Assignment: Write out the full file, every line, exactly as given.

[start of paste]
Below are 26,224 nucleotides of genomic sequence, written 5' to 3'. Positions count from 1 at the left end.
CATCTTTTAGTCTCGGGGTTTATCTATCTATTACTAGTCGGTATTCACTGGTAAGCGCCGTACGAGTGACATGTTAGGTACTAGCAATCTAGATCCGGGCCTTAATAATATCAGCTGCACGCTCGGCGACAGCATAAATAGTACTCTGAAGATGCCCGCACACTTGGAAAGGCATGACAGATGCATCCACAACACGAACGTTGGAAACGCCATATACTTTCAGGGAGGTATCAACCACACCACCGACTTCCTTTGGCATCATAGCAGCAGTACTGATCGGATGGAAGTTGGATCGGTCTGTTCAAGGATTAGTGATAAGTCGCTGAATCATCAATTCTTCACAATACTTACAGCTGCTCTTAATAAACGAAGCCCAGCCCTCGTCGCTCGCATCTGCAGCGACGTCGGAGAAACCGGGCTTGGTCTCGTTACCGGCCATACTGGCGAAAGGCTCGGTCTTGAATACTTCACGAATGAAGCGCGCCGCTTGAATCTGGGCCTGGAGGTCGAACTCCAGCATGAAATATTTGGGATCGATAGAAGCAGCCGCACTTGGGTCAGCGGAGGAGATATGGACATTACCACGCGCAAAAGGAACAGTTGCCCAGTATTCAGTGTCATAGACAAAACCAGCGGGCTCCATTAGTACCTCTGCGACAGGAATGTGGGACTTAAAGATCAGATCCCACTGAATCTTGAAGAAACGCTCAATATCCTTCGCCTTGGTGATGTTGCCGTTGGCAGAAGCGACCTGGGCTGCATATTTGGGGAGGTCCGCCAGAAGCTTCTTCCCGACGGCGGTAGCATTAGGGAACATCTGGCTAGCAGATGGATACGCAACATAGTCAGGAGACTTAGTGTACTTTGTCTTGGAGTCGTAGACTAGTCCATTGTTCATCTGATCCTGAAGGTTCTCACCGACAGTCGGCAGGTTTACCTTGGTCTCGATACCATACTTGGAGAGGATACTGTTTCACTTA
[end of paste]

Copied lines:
Below are 26,224 nucleotides of genomic sequence, written 5' to 3'. Positions count from 1 at the left end.
CATCTTTTAGTCTCGGGGTTTATCTATCTATTACTAGTCGGTATTCACTGGTAAGCGCCGTACGAGTGACATGTTAGGTACTAGCAATCTAGATCCGGGCCTTAATAATATCAGCTGCACGCTCGGCGACAGCATAAATAGTACTCTGAAGATGCCCGCACACTTGGAAAGGCATGACAGATGCATCCACAACACGAACGTTGGAAACGCCATATACTTTCAGGGAGGTATCAACCACACCACCGACTTCCTTTGGCATCATAGCAGCAGTACTGATCGGATGGAAGTTGGATCGGTCTGTTCAAGGATTAGTGATAAGTCGCTGAATCATCAATTCTTCACAATACTTACAGCTGCTCTTAATAAACGAAGCCCAGCCCTCGTCGCTCGCATCTGCAGCGACGTCGGAGAAACCGGGCTTGGTCTCGTTACCGGCCATACTGGCGAAAGGCTCGGTCTTGAATACTTCACGAATGAAGCGCGCCGCTTGAATCTGGGCCTGGAGGTCGAACTCCAGCATGAAATATTTGGGATCGATAGAAGCAGCCGCACTTGGGTCAGCGGAGGAGATATGGACATTACCACGCGCAAAAGGAACAGTTGCCCAGTATTCAGTGTCATAGACAAAACCAGCGGGCTCCATTAGTACCTCTGCGACAGGAATGTGGGACTTAAAGATCAGATCCCACTGAATCTTGAAGAAACGCTCAATATCCTTCGCCTTGGTGATGTTGCCGTTGGCAGAAGCGACCTGGGCTGCATATTTGGGGAGGTCCGCCAGAAGCTTCTTCCCGACGGCGGTAGCATTAGGGAACATCTGGCTAGCAGATGGATACGCAACATAGTCAGGAGACTTAGTGTACTTTGTCTTGGAGTCGTAGACTAGTCCATTGTTCATCTGATCCTGAAGGTTCTCACCGACAGTCGGCAGGTTTACCTTGGTCTCGATACCATACTTGGAGAGGATACTGTTTCACTTA